In a major earthquake, those seconds can mean the difference between life and death.
Ten seconds before a magnitude six earthquake hit the San Francisco Bay Area at 3:20 AM yesterday, a Star Trek-style red alert klaxon went off, giving scientists and a handful of beta testers a heads up of the impending natural disaster.
"Earthquake! Earthquake! Light shaking expected in three seconds," the automated message exclaimed from any computer running the Berkeley Seismological Laboratory beta software.
The early warning system uses existing seismometers to trigger an algorithm that crunches the quake's size and point of origin. The computers in Berkeley's lab then arbitrage the time-lag between an earthquake's P waves, and destructive S waves. The P waves, which travel 18,000 miles per hour, send the warning out.
The tremor was the shakiest I've ever experienced, and had me out of bed, and cowering under a table in about 30 seconds (admittedly, it's hard to pinpoint since I was fast asleep when the quake hit). The American Canyon quake—centered in wine country Napa county—is the most serious Bay Area seismic event in 25 years, the last being Loma Prieta in 1989.
That was a 6.9 magnitude ground-shaker which wreaked havoc on the region during a World Series game in Oakland. And this one, while less severe, still sent nearly 200 people to the hospital, knocked out power to tens of thousands, and caused millions of dollars in damage.
Earlier warnings could have softened the blow. And the earlier the better. Which is why minimizing all potential time lags is critical to the system's success: The system takes advantage of the fact that communications move at light speed communications, or 671 million MPH, much faster than the P or S waves, according to Jennifer Strauss, a spokeswoman for the Berkeley Seismological Laboratory. Computation and the lack of sensor density—the time it takes a P wave to hit a seismic sensor can cause a delay of a couple seconds or more—all factor into the scientist's system.
Also, the further away from the epicenter, the greater duration of the warning. For this quake, Berkeley was 10 seconds from the epicenter in the American Canyon in Napa county. If I were in San Francisco or Silicon Valley, it would have given me a couple more seconds, Strauss said. The Loma Prieta quake would have generated a 20 second warning for San Francisco, she explained.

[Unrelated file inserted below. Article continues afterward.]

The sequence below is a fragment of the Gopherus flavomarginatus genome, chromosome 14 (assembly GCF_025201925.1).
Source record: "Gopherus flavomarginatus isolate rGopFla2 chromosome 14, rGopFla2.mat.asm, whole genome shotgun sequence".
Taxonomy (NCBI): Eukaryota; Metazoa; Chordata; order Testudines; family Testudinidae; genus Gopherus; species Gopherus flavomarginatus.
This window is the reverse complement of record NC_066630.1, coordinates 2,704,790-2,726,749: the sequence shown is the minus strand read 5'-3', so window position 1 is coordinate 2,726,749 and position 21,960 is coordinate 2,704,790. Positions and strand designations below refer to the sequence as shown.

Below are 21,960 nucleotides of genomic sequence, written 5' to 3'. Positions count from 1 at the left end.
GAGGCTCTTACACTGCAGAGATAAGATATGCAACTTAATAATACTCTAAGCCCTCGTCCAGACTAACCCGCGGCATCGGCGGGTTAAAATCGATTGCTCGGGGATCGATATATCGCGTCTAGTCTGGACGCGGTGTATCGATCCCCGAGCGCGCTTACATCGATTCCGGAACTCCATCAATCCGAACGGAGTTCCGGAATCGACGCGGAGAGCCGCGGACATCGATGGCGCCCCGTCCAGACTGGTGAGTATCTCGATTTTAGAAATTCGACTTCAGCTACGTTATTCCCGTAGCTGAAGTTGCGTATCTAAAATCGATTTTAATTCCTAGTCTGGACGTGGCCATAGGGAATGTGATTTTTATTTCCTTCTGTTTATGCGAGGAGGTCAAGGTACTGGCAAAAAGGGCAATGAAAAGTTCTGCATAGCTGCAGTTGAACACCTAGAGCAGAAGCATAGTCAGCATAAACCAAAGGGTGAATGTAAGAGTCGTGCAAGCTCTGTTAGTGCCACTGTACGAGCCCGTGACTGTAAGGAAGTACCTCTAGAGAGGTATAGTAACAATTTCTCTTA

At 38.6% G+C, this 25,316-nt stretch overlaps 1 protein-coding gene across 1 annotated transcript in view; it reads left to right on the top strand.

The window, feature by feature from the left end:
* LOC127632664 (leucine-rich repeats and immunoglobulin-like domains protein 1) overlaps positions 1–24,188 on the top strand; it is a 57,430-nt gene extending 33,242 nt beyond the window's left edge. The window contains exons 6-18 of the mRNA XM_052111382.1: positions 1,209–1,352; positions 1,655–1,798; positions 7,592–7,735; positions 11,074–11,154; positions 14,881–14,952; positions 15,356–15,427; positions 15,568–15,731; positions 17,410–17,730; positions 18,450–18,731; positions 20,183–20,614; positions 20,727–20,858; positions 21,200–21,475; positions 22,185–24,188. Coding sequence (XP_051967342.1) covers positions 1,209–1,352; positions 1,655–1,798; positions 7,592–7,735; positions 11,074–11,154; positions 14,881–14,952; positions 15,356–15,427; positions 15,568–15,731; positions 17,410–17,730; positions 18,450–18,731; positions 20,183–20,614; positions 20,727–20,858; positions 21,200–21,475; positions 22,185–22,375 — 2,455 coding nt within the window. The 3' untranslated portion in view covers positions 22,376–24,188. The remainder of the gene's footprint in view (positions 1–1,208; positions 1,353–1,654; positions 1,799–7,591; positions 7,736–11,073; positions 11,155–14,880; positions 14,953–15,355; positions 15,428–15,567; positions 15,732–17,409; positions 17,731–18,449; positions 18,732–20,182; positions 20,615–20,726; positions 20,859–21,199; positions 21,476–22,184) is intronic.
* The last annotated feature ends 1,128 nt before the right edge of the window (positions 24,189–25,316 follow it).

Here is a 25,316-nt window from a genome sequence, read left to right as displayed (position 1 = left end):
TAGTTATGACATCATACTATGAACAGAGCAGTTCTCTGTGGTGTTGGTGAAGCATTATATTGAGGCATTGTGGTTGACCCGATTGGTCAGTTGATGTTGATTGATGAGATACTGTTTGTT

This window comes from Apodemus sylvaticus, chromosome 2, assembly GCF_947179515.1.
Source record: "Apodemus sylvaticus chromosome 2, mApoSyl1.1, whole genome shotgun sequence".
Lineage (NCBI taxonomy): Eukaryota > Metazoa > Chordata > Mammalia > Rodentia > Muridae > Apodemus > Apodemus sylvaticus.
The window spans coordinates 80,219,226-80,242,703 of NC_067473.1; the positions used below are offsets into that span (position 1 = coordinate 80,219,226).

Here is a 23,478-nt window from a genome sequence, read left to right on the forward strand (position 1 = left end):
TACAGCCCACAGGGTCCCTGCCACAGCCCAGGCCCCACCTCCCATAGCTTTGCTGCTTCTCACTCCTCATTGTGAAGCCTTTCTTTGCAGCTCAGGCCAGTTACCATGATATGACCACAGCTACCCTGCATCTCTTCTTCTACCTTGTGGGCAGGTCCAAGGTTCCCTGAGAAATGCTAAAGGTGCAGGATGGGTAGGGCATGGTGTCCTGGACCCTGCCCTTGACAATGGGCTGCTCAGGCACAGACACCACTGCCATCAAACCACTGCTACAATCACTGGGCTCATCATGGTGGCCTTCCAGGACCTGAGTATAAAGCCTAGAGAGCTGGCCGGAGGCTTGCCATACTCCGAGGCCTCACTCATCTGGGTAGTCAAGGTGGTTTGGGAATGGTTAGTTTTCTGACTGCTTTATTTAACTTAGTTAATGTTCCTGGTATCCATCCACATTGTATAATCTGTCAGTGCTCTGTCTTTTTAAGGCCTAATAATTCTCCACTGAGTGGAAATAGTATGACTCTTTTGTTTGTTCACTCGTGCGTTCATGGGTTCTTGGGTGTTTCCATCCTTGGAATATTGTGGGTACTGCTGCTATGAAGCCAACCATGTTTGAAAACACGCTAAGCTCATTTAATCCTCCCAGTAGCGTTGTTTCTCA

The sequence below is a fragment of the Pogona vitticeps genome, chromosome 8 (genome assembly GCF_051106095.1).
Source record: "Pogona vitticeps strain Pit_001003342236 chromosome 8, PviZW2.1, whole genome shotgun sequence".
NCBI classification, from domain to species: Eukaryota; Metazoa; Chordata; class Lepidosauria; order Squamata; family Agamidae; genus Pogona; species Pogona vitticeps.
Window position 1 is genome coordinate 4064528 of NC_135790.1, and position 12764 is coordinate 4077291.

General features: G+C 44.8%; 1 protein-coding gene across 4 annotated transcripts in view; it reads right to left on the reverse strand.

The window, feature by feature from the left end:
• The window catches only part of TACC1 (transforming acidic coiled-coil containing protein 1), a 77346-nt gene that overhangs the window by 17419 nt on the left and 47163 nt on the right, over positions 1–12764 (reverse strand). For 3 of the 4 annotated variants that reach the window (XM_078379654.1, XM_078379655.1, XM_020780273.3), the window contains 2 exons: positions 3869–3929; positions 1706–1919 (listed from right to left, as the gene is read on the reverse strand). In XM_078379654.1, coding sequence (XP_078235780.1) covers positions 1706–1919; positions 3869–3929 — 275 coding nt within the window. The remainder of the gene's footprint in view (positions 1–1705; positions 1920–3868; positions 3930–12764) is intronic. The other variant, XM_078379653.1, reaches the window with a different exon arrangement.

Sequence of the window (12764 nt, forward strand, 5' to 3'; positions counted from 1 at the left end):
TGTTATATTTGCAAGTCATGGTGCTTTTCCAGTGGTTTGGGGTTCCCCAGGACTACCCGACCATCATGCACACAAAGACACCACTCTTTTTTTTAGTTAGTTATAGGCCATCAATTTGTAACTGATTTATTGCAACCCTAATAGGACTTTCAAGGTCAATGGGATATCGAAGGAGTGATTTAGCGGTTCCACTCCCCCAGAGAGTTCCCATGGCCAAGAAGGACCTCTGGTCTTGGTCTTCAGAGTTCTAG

Since the warning system is still in development, only a handful of people and institutions actually received a heads up—one of which is the regional rail network called the Bay Area Rapid Transit (BART).
"BART is really fully integrated, with all of the pipelines to use the early warning system laid down," Strauss explained over the telephone. "They got the alert, but at the time there weren't any trains running, so there was no trigger." If it had been during operating hours, it might have slowed or stopped trains—especially those going about 70 MPH—the only exception being trains traveling through the tunnel under the bay connecting Oakland and San Francisco.
Other parties interested include Deutsche Telekom, Google, and San Francisco's Department of Emergency Management.
Once the beta test is more evolved the few seconds provided by the warning system could significantly reduce a quake's impact. For example, Strauss said, if elevators had a 10 second warning before a quake, they could automatically stop and open their doors at the next floor. Or, she said, if a hospital were part of the early warning network, its systems could release a bed count to all emergency services—allowing ambulance drivers, and other first responders to more rapidly get the injured to hospitals with free space.
Once the system is ready for mass messaging, it would give people a chance to get under cover, and out of danger, she said. It's not ready for mass distribution at the moment, because the scientists are still working out the kinks in the system. There's also the red tape to clear with US Geological Survey, and ample testing that has to be done before mass distribution could prove feasible.
As the future continues to barrel onward, barriers to implementing a more widespread earthquake warning system are less and less significant. "Because we're so comfortable with computers and robots now, automated controls have become possible," Strauss said. "And we're always parsing the data on how we can make the alert better, constantly running diagnostics on this system, and replying events, testing the algorithms."